Dec 16 gang rape, murder accused may not have killed himself: Tihar ex-official
A former official at Delhi’s Tihar jail has voiced the suspicion that the death in prison of Ram Singh, one of the accused in the December 16, 2012, gang rape and murder of a student on a moving bus in the Capital, may not have been a case of suicide.
Sunil Gupta, who was the prison’s only law officer for 35 years until his retirement in 2016, has written about his suspicion in his new book Black Warrant: Confessions of a Tihar Jailer, co-authored with Hindustan Times national political editor Sunetra Choudhury, and published by Roli Books.
Ram Singh, the main suspect in the rape and murder of the 23-year-old female physiotherapy student, was found hanging on March 11, 2013, and the police said he killed himself. The other four men accused in the case were subsequently convicted and sentenced to death. A fifth suspect, a juvenile, was tried separately and sentenced to three years’ imprisonment in a reform facility.
Gupta writes that the police should have registered a first information report (FIR) and investigated the case as one of murder because Singh’s viscera report, which he saw, mentioned alcohol content in the man’s body.
“There is no written evidence anywhere and I do not have a copy of the post-mortem report but I do believe that Ram Singh did not kill himself. For one, his viscera report, which I saw, mentioned alcohol content in his body. That alone should have raised suspicions about his death and made the police register an FIR – how could an inmate get access to alcohol?”
Inside Tihar, the country’s largest prison, alcohol is prohibited, as it is in all Indian prisons.
Gupta writes that the second reason why he suspects Singh was murdered was because of the height of the ceiling from which Singh was found hanging. “... the ceiling from where he had been hung was at least 12-foot high. Considering that there were three other inmates in the same cell as him, I felt that it was not possible that Ram Singh had managed to quietly hang himself from such a ceiling. He had apparently used his pyjama cord to hang himself. Next to him was a plastic bucket. To me, it looked like he was made to drink and then hanged.”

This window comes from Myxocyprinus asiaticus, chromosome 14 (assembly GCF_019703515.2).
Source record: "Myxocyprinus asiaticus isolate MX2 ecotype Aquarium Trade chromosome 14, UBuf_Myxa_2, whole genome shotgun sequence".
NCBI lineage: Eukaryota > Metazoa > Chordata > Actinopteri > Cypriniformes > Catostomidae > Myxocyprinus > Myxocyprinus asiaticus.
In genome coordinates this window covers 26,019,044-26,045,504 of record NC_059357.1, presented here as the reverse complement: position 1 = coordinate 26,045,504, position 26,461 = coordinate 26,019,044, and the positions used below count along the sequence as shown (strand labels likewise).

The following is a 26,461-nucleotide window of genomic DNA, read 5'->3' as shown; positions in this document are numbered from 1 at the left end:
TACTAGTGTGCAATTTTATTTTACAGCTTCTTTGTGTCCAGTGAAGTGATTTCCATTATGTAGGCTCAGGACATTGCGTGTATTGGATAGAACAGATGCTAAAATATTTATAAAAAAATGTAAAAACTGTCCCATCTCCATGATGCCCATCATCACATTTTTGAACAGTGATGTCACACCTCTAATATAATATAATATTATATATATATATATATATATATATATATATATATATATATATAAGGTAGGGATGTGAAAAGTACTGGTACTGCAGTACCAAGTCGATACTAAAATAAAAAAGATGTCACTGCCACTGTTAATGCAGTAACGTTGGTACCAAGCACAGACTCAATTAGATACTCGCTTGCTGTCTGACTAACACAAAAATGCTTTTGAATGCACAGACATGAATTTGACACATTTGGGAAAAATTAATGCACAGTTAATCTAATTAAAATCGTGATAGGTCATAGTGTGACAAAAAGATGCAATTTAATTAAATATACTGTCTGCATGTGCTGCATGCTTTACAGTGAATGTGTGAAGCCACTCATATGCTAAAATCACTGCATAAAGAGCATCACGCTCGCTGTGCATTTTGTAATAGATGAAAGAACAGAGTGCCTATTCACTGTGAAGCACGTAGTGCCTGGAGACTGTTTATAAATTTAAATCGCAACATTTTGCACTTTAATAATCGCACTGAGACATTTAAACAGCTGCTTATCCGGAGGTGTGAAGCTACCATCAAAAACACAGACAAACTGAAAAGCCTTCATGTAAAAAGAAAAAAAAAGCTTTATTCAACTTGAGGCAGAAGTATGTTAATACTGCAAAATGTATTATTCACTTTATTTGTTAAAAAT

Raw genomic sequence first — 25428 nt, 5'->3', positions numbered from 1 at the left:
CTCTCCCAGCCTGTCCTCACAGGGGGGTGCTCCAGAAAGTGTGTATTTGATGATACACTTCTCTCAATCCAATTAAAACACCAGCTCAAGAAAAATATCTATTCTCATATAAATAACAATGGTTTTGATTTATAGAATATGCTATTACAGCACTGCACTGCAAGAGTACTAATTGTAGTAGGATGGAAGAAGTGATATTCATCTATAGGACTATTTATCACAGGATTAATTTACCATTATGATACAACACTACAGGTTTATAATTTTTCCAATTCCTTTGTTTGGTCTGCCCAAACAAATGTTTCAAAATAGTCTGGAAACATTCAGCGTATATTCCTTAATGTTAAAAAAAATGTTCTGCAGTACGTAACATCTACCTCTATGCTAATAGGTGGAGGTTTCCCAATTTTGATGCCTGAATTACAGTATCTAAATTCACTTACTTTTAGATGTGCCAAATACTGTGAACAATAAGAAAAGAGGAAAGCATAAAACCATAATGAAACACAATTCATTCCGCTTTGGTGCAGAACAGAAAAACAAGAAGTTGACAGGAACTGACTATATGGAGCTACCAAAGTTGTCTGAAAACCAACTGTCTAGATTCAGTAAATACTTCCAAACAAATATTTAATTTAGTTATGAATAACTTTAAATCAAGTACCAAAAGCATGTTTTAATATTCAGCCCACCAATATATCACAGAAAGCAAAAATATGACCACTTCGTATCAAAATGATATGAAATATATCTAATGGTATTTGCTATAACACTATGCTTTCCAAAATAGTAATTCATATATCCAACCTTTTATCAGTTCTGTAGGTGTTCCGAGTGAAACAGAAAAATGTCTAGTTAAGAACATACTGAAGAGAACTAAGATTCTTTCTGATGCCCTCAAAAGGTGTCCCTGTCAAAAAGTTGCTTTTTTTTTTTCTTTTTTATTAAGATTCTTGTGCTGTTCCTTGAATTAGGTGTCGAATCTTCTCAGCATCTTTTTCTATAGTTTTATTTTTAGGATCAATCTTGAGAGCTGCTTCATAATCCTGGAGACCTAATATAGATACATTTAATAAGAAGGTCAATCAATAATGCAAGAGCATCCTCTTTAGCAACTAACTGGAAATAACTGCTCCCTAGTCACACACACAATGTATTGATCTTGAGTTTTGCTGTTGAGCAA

Gupta said that to this day, he is surprised as to how the other four convicts — Mukesh Singh, Pawan Gupta, Akshay Thakur, and Vinay Sharma — survived inside the jail.
“I know they were severely beaten when they first came to jail but how they escaped being lynched is beyond me.”
He wrote that as Tihar’s law officer, he had insisted that the prison officials increase the security of convicts and make special arrangements for them. But then prison director-general Vimla Mehra turned down his request.
“In fact, she (Mehra) would get a little carried away. She made it clear that in this particular case, if they faced the ire of the jail mob, she was fine with that,” Gupta wrote in his book.
Mehra, now retired, was the prison’s director-general between 2012 and 2014. She denied that there was any reason to suspect that the Delhi gang-rape convict was murdered. “I am surprised that he (Gupta) has written this. I visited the spot where Singh was found hanging. There was no evidence to suggest that he was murdered. He must be writing such things to sell his book,” she told HT.
In response to Gupta’s claims that during a meeting, the former prison chief had turned down his request to increase the security for the convicts, Mehra said: “How could I have dismissed such requests? Those who know me would know that I could never have made such suggestions or ignored the security of a prisoner.”
Advocate VK Anand, who represented Ram Singh at the trial court, said he believes Singh was murdered.
“I had met him a day before he was found dead. He seemed happy with the developments in court. He had even met his family members. There was no reason why he would take his life. There was a threat to his life. We asked for the records of the judicial inquiry that was held to probe his death. We never got the records,” he said.
The book also chronicles his interactions during the three decades of career with prisoners such as serial killer Charles Sobhraj, Parliament attack convict Afzal Guru and other prisoners in high profile cases.
The December 2012 gang rape, torture and murder sparked widespread outrage and triggered street protests in Delhi and other cities, prompting the governments at the Centre and the states to announce measures to reinforce the safety of women, and led to tougher laws to deal with offences against women.